“Breaking Bad” (Ursula Coyote/AMC)

Those who fit in the middle of the Venn diagram of “Breaking Bad” and booze lovers might miss Sony’s 2015 short-lived promotional spirit for the show — Heisenberg, “The One Who Knocks” Blue Ice vodka. But as craft beer fans and certain Californians know, there’s another option out there.

Knee Deep Brewing Co., in Auburn, Calif., has made a “Breaking Bad”-themed Indian pale ale since the same year that kooky vodka hit shelves. Breaking Bud has become the brewery’s bestseller, and it nabbed the bronze for American IPAs at the 2016 Great American Beer Festival.

Sony Pictures Television, one of the show’s production companies, isn’t as pleased with the beer. Sony filed a lawsuit Tuesday against Knee Deep in California district court, citing trademark infringement and brand dilution, among other grievances.

Such a beer was probably inevitable. Pop culture references are frequently used by breweries, and “Breaking Bad” — a show about a chemistry teacher who uses his knowledge to make illicit substances — is a particularly good fit for the edgy craft beer world. There has already been a Heisenberg’s Dark and a Walt’s White Lie out of Marble Brewery in Albuquerque, the same city where the show was set.

What set this particular beer apart was that it used specific imagery from the show, namely its logo.

The title sequence of “Breaking Bad” presented the periodic table of elements in forest green with white lettering. The camera zooms out, and with it pops out the squares for elements Bromine and Barium, abbreviated “Br” and “Ba,” respectively. Those abbreviations soon form the beginning of the words “Breaking” and “Bad.”

Knee Deep’s beer uses the same idea, with the first two letters in Breaking Bud being the abbreviations for Bromine (Br) and a fictional 95th element that begins with “Bu.” (The actual 95th element is Americium, which is abbreviated “Am.”) These letters are also white on a green background.

The label also features the brewery’s mascot — a green, alien-looking creature with bushy, black eyebrows — donning a hazmat suit, much like the one that the show’s main characters Walter White (Bryan Cranston) and Jesse Pinkman (Aaron Paul) often wore while making crystal meth.

The beer’s logo also includes three barrels labeled “hops” in a desert, with a storage truck and mountains towering in the background: all references to the show.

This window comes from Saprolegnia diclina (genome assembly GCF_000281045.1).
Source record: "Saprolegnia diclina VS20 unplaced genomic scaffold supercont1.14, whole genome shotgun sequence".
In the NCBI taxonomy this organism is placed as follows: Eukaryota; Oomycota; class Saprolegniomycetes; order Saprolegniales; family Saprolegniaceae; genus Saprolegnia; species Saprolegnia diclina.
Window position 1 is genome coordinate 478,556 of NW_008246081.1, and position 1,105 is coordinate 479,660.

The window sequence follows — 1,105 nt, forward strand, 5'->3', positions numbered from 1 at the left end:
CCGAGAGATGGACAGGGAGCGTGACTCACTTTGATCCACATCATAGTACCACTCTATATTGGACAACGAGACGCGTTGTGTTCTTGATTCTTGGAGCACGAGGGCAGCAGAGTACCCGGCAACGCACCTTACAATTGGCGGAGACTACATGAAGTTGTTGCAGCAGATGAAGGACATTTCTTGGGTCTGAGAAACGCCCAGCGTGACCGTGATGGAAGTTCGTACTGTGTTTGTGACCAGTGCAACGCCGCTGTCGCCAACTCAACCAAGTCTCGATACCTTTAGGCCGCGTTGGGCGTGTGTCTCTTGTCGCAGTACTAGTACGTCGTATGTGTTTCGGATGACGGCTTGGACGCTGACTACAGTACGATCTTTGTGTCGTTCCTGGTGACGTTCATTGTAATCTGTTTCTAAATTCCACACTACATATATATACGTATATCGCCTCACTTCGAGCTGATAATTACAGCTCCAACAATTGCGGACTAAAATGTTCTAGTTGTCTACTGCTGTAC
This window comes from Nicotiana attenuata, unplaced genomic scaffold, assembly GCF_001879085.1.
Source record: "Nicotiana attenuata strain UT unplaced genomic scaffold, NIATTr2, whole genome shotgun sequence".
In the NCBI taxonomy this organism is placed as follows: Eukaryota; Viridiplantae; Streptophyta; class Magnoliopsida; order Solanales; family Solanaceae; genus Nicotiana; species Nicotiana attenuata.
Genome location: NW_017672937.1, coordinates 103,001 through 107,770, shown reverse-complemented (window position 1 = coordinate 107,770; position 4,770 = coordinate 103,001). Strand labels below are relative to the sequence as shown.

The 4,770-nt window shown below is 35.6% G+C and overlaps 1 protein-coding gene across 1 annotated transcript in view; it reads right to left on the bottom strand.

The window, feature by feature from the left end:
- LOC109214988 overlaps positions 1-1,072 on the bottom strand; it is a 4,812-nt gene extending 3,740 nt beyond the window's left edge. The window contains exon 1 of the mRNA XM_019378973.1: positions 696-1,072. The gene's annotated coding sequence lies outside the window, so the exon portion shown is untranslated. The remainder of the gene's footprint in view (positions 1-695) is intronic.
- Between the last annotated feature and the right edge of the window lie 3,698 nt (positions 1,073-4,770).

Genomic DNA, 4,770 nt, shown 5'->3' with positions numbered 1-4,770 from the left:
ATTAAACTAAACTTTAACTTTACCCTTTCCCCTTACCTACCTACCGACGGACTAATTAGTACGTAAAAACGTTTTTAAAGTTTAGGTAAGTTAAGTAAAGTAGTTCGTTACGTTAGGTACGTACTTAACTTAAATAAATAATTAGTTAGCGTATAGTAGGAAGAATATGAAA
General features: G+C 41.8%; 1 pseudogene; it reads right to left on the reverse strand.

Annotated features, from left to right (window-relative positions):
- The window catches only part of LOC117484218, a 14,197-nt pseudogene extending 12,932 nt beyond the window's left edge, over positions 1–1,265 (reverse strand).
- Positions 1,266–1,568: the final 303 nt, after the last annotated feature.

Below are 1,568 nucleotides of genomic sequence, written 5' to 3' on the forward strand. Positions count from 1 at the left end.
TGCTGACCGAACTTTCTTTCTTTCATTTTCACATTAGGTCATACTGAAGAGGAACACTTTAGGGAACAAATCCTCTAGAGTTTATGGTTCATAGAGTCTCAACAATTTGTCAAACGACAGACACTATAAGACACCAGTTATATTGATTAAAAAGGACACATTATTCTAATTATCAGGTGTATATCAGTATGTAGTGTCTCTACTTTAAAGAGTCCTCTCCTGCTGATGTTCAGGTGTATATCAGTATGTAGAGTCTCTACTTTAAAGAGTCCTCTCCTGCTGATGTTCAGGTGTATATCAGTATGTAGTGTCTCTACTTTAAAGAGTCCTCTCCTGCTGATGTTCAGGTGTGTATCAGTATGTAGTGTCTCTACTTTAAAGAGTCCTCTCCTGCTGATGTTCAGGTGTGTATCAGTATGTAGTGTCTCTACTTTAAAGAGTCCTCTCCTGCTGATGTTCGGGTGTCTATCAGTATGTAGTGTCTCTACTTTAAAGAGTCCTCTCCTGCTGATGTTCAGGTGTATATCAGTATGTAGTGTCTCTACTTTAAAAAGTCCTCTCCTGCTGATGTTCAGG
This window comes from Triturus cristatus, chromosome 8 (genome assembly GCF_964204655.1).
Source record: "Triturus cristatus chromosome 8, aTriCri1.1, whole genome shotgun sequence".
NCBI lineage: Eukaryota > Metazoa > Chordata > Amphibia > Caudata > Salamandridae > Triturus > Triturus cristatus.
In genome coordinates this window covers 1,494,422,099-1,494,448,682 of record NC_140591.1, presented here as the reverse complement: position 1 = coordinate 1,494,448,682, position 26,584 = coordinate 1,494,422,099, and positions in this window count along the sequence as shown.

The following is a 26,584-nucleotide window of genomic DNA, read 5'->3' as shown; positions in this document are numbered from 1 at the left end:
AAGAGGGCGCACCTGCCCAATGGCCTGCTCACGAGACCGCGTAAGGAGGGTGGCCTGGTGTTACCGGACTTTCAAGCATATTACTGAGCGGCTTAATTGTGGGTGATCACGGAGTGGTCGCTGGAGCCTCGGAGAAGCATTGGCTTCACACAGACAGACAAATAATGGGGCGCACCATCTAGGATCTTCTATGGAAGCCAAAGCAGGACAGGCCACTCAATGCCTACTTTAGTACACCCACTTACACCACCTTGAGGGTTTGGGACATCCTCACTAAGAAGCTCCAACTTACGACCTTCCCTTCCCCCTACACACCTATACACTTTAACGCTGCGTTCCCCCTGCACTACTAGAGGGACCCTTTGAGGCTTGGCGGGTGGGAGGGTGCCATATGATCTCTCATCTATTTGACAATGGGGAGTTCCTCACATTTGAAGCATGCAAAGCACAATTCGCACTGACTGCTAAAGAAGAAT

This greatly displeased Sony, which claims the direct appropriation is gratuitous.

The harshly worded lawsuit states: “Simply put, rather than investing the time, effort and resources necessary to establish their own reputation and identity,” Knee Deep “instead opted to hijack the famous brand identity” of the show for its “own intended benefit.”

It goes on to claim that the beer’s label design “threatens to erode the value” of the show “by undermining [Sony’s] continuing ability to attract licensees for such marks and secure compensation for the right to associate one’s products with” the show.

Knee Deep chief executive Jerry Moore said in a statement to The Washington Post that he was “surprised by the unexpected lawsuit.”

Moore said Sony contacted the brewery in early 2015, when Breaking Bud was originally introduced, “touting their appreciation of our Breaking Bud beer that made gentle fun of their show.”

He claims to have received an email from Sony reading, “It seems the Knee Deep team are big fans of ‘Breaking Bad’ and we really appreciate the call out to our very popular show.”

“Soon thereafter I spoke with the Sony representative and we discussed the potential benefits of a formal partnership between Knee Deep and Sony, but we ultimately decided not to pursue such a partnership because, among other things, our label has always been meant as a joke and not something seriously connected to the show,” Moore said. “At no point, during those discussions, did Sony ever threaten to sue Knee Deep over the name of the beer.

“We are a small brewery and I don’t appreciate the distraction, not to mention the expense of having to deal with something that should have been addressed three years ago if Sony really had an issue with it,” he continued. “At the end of the day, the quality of the beer is what has made Breaking Bud popular and we should all be able to take a joke.”

Sony’s lawyers have not responded to The Post’s request for comment on Moore’s claims.

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